The fact that anyone thinks it is "victim blaming" to suggest a woman not display her cleavage or otherwise have excess skin showing only casts light on the degree to which we take it as a social norm that women are, in fact, nothing but sex objects and should dress accordingly at all times. I can't tell you how hard it was to find clothes for my corporate job which adequately covered my cleavage and neckline and thus met dress code. Most women's clothes is apparently optimized for showing off the boobs, not covering them up.
However, just like women in low cut shirts are viewed as displaying themselves as sex objects, so are men in muscle shirts. Maybe you hadn't noticed, but muscle shirts are not acceptable attire in your typical office setting. When men can go to work with their chests on display, then you can whine to me about how it is "victim blaming" to say "If you don't want to be treated like a sex object, then cover that shit up." when talking about a woman's chest. It isn't actually hypocritical to say that to a woman. The only sexism here is the fact that it goes without saying that a man will cover it up if he is trying to dress professionally.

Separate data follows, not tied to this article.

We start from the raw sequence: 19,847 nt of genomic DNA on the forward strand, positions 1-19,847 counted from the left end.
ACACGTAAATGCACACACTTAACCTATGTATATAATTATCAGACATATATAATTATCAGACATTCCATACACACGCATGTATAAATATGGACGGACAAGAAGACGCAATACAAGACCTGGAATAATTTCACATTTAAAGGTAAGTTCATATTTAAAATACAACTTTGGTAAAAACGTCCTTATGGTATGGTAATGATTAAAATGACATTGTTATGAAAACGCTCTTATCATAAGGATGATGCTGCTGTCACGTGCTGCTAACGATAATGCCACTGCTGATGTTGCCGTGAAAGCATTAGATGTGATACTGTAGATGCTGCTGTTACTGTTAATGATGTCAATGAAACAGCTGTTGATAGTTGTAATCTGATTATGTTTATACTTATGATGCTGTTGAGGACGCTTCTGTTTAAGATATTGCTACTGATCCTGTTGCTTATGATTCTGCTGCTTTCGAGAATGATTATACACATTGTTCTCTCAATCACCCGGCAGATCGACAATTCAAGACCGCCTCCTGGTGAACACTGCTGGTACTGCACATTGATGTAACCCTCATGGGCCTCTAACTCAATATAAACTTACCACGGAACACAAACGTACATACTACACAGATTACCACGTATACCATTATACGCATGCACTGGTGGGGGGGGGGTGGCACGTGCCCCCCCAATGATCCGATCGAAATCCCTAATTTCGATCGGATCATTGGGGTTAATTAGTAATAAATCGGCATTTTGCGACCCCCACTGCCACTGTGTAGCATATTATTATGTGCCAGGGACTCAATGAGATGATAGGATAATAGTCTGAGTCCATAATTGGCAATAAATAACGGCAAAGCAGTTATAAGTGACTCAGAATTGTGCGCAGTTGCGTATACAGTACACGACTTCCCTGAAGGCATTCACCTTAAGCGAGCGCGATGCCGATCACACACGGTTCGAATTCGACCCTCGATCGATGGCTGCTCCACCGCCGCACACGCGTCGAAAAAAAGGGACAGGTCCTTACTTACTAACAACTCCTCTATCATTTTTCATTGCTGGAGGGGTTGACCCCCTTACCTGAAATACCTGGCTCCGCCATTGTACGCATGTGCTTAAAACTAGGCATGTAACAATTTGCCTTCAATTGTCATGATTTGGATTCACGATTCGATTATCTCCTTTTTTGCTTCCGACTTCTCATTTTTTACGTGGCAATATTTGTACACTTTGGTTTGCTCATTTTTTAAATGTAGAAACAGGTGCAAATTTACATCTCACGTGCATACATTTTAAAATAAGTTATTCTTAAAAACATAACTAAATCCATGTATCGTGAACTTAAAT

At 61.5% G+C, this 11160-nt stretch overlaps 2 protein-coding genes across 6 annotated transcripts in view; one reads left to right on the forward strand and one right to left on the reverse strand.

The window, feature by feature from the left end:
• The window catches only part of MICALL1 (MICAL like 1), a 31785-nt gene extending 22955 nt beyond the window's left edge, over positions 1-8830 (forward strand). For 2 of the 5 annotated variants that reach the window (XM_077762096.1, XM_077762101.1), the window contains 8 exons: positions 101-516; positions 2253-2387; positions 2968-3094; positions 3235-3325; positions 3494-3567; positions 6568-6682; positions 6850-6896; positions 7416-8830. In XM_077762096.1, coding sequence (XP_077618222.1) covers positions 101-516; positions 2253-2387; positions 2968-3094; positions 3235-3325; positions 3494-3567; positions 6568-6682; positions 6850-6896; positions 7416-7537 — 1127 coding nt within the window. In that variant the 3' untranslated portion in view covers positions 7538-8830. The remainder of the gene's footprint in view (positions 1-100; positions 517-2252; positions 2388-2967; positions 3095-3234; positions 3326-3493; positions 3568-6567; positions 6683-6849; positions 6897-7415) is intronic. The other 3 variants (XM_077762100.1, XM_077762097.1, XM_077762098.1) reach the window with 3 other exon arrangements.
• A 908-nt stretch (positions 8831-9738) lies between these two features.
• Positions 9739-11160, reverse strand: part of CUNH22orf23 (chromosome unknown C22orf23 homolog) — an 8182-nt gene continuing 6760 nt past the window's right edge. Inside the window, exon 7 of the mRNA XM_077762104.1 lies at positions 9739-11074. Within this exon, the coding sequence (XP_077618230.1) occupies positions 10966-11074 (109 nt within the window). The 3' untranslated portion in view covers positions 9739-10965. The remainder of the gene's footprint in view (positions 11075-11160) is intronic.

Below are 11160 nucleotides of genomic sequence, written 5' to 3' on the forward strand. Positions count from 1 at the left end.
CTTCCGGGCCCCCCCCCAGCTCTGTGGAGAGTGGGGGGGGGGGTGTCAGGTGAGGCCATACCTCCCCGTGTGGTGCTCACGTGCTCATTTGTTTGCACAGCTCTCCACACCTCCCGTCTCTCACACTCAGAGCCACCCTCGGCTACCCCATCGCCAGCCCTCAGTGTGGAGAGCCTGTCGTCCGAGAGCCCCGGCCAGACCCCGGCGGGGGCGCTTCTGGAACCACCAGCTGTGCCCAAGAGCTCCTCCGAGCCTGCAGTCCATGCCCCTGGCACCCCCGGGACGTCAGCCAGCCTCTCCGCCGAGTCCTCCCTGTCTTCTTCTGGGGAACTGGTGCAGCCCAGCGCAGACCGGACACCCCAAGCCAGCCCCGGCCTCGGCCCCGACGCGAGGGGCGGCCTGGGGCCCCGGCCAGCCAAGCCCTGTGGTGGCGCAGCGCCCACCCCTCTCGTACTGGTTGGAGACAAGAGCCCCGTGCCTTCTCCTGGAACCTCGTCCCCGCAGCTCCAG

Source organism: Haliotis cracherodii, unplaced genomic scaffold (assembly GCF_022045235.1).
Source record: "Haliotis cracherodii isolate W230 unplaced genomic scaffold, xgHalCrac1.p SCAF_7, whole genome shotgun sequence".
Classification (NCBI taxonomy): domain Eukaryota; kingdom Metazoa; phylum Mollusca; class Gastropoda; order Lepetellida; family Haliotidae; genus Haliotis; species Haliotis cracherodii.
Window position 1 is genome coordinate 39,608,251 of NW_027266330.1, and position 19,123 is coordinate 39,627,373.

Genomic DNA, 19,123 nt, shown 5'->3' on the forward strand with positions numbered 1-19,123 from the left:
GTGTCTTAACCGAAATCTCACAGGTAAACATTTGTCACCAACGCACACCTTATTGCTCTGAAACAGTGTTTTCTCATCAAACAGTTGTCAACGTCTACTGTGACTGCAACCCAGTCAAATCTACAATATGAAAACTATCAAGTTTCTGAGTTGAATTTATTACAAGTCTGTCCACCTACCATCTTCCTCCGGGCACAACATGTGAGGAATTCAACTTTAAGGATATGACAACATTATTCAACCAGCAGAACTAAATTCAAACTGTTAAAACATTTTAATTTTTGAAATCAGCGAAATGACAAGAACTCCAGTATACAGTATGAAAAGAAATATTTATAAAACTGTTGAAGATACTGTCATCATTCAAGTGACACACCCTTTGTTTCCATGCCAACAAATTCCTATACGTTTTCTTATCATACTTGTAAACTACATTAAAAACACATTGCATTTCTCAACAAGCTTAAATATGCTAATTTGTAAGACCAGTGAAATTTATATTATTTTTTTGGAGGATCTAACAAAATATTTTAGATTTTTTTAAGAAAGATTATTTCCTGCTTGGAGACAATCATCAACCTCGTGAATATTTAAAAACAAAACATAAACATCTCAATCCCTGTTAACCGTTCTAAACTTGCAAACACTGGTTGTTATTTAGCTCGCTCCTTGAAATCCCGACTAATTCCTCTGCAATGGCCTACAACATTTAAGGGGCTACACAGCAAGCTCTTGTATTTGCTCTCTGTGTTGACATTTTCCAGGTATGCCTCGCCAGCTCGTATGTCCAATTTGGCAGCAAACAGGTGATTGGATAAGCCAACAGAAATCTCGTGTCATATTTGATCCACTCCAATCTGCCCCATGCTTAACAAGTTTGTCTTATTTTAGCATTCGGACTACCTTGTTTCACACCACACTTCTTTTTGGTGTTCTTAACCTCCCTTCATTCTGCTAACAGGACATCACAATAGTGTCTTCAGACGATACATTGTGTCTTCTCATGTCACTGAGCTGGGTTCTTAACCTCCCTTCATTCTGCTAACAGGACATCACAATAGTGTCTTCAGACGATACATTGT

Maybe in the future I can figure out how to keep my big mouth shut and let women continue to wear their Daisy Dukes with ass cleavage hanging out the bottom etc. while they loudly proclaim themselves helpless victims and pawns in a world where only men have power and while they equally loudly proclaim that all men are unrestrained asshats who can't keep their eyes, words, or hands to themselves. But, seriously, that simply doesn't jibe with my experience at all.